Home' Scoop : Scoop 53 Spring 2010 Contents Your move
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“Basically, we’ll take the young people out
to country to reconnect with their culture and
heritage. We’ll walk the ancient trails that I and 88
other elders have been mapping, we’ll share the
knowledge, teach them the traditional ways and
help put the pieces of the picture back tog ether.”
The benefits of the program have already been
seen in Albany. Earlier this year a Nyoongar man,
Eugene Eades, was granted permission to take
four Aboriginal youths facing detention out on a
spiritual journey through the bush.
“Eugene came to me and said ‘my family
are all in prison, what can I do?’ so I told him
what we were working on here and he said ‘I’ll
give it a shot.’ The Albany magistrate took a risk
and gave him these four kids and the results
couldn’t have been better.
“By learning the stories of the land, they
suddenly felt connected to something. They felt
ownership over their environment; they planted
trees and made art under the sun. Essentially, it
gave them a sense of purpose – they understood
what it meant to be part of this ancient culture.”
Noel says his body is slowly garnering the support
of local magistrates and politicians, including the
President of the Children’s Court, Dennis Reynolds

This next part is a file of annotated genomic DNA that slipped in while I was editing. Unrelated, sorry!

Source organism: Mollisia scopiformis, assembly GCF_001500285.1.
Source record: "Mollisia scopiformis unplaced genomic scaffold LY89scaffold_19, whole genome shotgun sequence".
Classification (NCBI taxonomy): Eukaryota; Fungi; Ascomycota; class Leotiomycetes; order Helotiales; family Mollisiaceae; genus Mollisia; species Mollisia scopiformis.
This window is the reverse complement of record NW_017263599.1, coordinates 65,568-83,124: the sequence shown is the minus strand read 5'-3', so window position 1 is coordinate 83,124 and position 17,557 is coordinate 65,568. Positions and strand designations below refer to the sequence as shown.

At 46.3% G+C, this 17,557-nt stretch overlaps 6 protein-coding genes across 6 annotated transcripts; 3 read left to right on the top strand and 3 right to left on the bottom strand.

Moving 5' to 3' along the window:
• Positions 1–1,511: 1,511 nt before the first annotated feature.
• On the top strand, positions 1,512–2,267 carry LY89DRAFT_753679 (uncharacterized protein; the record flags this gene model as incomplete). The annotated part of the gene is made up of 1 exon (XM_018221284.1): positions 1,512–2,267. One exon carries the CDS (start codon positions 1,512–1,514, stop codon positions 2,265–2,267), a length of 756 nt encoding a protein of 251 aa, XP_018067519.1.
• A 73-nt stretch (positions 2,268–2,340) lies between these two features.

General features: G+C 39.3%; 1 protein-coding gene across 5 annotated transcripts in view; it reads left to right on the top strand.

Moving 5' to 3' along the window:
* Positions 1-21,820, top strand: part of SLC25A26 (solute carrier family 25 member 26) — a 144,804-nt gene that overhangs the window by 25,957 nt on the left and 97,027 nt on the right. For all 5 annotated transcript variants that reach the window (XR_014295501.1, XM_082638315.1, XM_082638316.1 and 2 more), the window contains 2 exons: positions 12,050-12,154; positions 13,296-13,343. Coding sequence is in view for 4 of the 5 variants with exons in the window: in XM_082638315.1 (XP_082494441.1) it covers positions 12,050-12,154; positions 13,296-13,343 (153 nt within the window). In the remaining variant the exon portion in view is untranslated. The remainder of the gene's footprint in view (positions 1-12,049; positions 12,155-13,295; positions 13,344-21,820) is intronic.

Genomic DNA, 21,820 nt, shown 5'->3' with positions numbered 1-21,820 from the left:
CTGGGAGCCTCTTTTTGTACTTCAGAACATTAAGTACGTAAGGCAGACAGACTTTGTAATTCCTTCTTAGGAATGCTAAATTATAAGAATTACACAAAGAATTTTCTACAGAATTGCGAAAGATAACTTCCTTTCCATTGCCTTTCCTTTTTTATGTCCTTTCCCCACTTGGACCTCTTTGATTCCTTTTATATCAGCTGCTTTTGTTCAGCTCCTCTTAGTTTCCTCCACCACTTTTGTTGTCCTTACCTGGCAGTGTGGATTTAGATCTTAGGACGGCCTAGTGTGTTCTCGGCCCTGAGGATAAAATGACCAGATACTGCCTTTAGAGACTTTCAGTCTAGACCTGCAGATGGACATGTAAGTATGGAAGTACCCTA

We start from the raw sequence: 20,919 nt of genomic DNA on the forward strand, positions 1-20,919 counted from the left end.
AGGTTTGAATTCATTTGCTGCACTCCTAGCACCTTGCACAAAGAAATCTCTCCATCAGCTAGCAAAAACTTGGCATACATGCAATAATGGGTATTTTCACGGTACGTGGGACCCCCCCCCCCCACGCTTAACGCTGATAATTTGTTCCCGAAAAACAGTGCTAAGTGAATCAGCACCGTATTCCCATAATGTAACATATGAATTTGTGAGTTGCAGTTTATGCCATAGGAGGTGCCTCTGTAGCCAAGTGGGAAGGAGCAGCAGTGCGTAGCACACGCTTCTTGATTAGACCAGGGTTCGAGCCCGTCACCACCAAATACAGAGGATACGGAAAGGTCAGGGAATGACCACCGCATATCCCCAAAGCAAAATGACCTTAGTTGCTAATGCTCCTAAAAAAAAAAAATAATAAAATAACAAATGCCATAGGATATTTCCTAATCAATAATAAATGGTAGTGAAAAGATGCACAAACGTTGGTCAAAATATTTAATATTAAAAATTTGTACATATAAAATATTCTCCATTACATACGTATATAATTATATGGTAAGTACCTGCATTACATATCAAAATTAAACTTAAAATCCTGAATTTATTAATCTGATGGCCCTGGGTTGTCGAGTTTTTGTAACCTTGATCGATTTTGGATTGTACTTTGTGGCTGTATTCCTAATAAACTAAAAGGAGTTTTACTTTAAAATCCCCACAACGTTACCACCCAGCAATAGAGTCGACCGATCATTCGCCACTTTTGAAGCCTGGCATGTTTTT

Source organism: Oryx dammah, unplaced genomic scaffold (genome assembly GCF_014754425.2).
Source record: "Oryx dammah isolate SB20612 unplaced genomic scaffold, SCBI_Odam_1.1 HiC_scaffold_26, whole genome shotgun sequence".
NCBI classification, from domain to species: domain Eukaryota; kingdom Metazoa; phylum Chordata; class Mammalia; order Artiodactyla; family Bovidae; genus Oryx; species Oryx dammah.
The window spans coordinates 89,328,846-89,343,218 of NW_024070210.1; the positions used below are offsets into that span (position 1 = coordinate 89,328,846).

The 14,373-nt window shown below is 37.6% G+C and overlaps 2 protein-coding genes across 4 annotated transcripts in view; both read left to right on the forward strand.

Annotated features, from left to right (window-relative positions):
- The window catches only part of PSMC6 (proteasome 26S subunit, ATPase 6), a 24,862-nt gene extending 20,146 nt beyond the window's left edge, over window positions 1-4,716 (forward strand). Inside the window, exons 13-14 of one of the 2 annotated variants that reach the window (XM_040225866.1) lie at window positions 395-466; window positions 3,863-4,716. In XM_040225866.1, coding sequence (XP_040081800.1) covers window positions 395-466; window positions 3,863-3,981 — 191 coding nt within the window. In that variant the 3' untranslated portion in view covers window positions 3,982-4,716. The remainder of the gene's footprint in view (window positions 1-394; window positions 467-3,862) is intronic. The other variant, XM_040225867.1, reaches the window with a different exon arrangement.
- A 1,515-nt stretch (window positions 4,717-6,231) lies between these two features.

and Chief Justice of WA, Wayne Martin.
With adequate funding, they are hoping to get
a statewide cultural corridors committee up and
running in the next year, to put this into practice.
“Obviously as a group of Nyoongar people,
we can’t go up to the Kimberley and say ‘this
what you need to do’,” Noel says. “But we can
certainly give them a model to work from, and
that way they can adapt it to incorporate their own
knowledge and traditions. This is the way forward.
It’s a real solution and it’s g oing to take off.”
A born storyteller, Noel possesses the unique
gift of drawing people in with his words and
taking them on a journey. His inflection comes
effortlessly, like a flame intensifying in the still
night air, and his pauses car ry just the right urgency
to invoke quiet contemplation from all who listen.
Even school teachers have mar velled at his
ability to keep six and seven-year-olds entranced
for more than their standard 15 minutes.
“It’s about feeling the story and understanding
its connection to the real world,” Noel says.
“Everything is about stories – whether it’s
Joseph and his coat of many colours, whether it’s
Jesus or Jundamarra. It doesn’t matter what your
belief is – it’s a story.
“And the art of storytelling is what gets people
thinking about who they belong to, where they
come from, and how they can give back to the
world they live in.”
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